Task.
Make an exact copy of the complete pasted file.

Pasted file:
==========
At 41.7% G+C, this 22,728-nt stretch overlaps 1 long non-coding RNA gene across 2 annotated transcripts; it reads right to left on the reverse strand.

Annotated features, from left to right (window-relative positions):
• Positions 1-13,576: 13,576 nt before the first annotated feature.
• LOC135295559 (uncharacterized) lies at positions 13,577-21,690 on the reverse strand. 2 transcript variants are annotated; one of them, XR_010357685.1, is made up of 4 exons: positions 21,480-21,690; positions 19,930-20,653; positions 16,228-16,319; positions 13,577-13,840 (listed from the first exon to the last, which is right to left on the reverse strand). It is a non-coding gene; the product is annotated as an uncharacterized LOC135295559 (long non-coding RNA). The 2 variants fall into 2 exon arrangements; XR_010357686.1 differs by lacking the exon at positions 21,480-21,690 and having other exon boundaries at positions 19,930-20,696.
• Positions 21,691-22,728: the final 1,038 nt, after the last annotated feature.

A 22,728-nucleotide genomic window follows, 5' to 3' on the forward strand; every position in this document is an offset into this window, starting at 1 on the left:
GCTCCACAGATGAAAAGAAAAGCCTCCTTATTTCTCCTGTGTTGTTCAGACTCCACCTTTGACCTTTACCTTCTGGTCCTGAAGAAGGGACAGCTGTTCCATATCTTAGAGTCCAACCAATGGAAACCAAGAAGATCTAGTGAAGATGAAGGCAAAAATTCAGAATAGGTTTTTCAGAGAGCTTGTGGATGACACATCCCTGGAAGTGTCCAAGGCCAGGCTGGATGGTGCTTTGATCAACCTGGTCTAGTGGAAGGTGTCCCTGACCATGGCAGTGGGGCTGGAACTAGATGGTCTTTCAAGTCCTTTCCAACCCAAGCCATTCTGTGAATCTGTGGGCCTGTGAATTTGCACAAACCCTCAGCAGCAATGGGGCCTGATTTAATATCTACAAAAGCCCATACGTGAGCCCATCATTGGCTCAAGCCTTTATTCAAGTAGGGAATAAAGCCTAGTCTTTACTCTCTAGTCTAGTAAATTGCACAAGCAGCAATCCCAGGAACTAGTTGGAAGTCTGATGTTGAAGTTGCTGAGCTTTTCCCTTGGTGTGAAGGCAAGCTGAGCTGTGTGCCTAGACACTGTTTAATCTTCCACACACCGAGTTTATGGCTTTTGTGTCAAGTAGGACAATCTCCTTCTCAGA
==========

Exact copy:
At 41.7% G+C, this 22,728-nt stretch overlaps 1 long non-coding RNA gene across 2 annotated transcripts; it reads right to left on the reverse strand.

Annotated features, from left to right (window-relative positions):
• Positions 1-13,576: 13,576 nt before the first annotated feature.
• LOC135295559 (uncharacterized) lies at positions 13,577-21,690 on the reverse strand. 2 transcript variants are annotated; one of them, XR_010357685.1, is made up of 4 exons: positions 21,480-21,690; positions 19,930-20,653; positions 16,228-16,319; positions 13,577-13,840 (listed from the first exon to the last, which is right to left on the reverse strand). It is a non-coding gene; the product is annotated as an uncharacterized LOC135295559 (long non-coding RNA). The 2 variants fall into 2 exon arrangements; XR_010357686.1 differs by lacking the exon at positions 21,480-21,690 and having other exon boundaries at positions 19,930-20,696.
• Positions 21,691-22,728: the final 1,038 nt, after the last annotated feature.

A 22,728-nucleotide genomic window follows, 5' to 3' on the forward strand; every position in this document is an offset into this window, starting at 1 on the left:
GCTCCACAGATGAAAAGAAAAGCCTCCTTATTTCTCCTGTGTTGTTCAGACTCCACCTTTGACCTTTACCTTCTGGTCCTGAAGAAGGGACAGCTGTTCCATATCTTAGAGTCCAACCAATGGAAACCAAGAAGATCTAGTGAAGATGAAGGCAAAAATTCAGAATAGGTTTTTCAGAGAGCTTGTGGATGACACATCCCTGGAAGTGTCCAAGGCCAGGCTGGATGGTGCTTTGATCAACCTGGTCTAGTGGAAGGTGTCCCTGACCATGGCAGTGGGGCTGGAACTAGATGGTCTTTCAAGTCCTTTCCAACCCAAGCCATTCTGTGAATCTGTGGGCCTGTGAATTTGCACAAACCCTCAGCAGCAATGGGGCCTGATTTAATATCTACAAAAGCCCATACGTGAGCCCATCATTGGCTCAAGCCTTTATTCAAGTAGGGAATAAAGCCTAGTCTTTACTCTCTAGTCTAGTAAATTGCACAAGCAGCAATCCCAGGAACTAGTTGGAAGTCTGATGTTGAAGTTGCTGAGCTTTTCCCTTGGTGTGAAGGCAAGCTGAGCTGTGTGCCTAGACACTGTTTAATCTTCCACACACCGAGTTTATGGCTTTTGTGTCAAGTAGGACAATCTCCTTCTCAGA